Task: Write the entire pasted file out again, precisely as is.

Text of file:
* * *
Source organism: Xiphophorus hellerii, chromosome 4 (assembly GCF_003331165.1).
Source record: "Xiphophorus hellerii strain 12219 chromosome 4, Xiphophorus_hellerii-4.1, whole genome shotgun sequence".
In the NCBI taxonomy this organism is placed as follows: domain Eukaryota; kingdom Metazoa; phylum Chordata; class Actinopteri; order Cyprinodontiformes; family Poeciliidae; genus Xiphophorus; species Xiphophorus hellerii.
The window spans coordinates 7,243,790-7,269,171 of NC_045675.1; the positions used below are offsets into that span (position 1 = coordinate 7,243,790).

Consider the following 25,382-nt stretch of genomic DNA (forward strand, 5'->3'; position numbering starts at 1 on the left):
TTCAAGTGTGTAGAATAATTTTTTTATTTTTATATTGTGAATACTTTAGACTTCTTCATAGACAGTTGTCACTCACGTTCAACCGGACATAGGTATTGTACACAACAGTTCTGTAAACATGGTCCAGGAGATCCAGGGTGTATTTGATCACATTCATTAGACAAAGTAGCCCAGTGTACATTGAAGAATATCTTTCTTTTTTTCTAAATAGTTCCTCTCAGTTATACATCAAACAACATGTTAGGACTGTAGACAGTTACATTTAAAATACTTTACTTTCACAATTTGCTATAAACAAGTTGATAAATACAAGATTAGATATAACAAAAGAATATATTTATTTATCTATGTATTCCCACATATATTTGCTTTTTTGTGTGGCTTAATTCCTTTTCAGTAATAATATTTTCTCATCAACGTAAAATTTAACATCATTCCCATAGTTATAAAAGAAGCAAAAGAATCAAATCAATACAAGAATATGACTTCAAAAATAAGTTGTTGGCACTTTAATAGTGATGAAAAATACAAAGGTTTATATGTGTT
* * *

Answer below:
Source organism: Xiphophorus hellerii, chromosome 4 (assembly GCF_003331165.1).
Source record: "Xiphophorus hellerii strain 12219 chromosome 4, Xiphophorus_hellerii-4.1, whole genome shotgun sequence".
In the NCBI taxonomy this organism is placed as follows: domain Eukaryota; kingdom Metazoa; phylum Chordata; class Actinopteri; order Cyprinodontiformes; family Poeciliidae; genus Xiphophorus; species Xiphophorus hellerii.
The window spans coordinates 7,243,790-7,269,171 of NC_045675.1; the positions used below are offsets into that span (position 1 = coordinate 7,243,790).

Consider the following 25,382-nt stretch of genomic DNA (forward strand, 5'->3'; position numbering starts at 1 on the left):
TTCAAGTGTGTAGAATAATTTTTTTATTTTTATATTGTGAATACTTTAGACTTCTTCATAGACAGTTGTCACTCACGTTCAACCGGACATAGGTATTGTACACAACAGTTCTGTAAACATGGTCCAGGAGATCCAGGGTGTATTTGATCACATTCATTAGACAAAGTAGCCCAGTGTACATTGAAGAATATCTTTCTTTTTTTCTAAATAGTTCCTCTCAGTTATACATCAAACAACATGTTAGGACTGTAGACAGTTACATTTAAAATACTTTACTTTCACAATTTGCTATAAACAAGTTGATAAATACAAGATTAGATATAACAAAAGAATATATTTATTTATCTATGTATTCCCACATATATTTGCTTTTTTGTGTGGCTTAATTCCTTTTCAGTAATAATATTTTCTCATCAACGTAAAATTTAACATCATTCCCATAGTTATAAAAGAAGCAAAAGAATCAAATCAATACAAGAATATGACTTCAAAAATAAGTTGTTGGCACTTTAATAGTGATGAAAAATACAAAGGTTTATATGTGTT